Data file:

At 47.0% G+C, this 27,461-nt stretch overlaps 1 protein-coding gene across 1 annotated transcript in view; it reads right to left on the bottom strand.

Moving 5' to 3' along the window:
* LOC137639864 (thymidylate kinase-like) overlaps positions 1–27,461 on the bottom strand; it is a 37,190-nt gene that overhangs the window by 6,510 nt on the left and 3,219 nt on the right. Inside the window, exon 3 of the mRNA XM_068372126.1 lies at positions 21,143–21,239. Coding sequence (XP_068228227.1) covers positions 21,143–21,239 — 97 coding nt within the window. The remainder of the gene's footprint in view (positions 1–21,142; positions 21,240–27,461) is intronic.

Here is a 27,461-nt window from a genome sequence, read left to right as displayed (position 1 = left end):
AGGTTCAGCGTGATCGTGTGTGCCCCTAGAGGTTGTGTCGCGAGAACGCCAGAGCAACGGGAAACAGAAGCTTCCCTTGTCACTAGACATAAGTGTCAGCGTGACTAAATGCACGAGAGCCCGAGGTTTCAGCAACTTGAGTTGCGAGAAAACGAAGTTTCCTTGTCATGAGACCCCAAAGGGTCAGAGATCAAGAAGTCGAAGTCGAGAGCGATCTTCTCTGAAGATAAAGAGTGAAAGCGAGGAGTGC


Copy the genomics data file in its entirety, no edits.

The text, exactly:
At 47.0% G+C, this 27,461-nt stretch overlaps 1 protein-coding gene across 1 annotated transcript in view; it reads right to left on the bottom strand.

Moving 5' to 3' along the window:
* LOC137639864 (thymidylate kinase-like) overlaps positions 1–27,461 on the bottom strand; it is a 37,190-nt gene that overhangs the window by 6,510 nt on the left and 3,219 nt on the right. Inside the window, exon 3 of the mRNA XM_068372126.1 lies at positions 21,143–21,239. Coding sequence (XP_068228227.1) covers positions 21,143–21,239 — 97 coding nt within the window. The remainder of the gene's footprint in view (positions 1–21,142; positions 21,240–27,461) is intronic.

Here is a 27,461-nt window from a genome sequence, read left to right as displayed (position 1 = left end):
AGGTTCAGCGTGATCGTGTGTGCCCCTAGAGGTTGTGTCGCGAGAACGCCAGAGCAACGGGAAACAGAAGCTTCCCTTGTCACTAGACATAAGTGTCAGCGTGACTAAATGCACGAGAGCCCGAGGTTTCAGCAACTTGAGTTGCGAGAAAACGAAGTTTCCTTGTCATGAGACCCCAAAGGGTCAGAGATCAAGAAGTCGAAGTCGAGAGCGATCTTCTCTGAAGATAAAGAGTGAAAGCGAGGAGTGC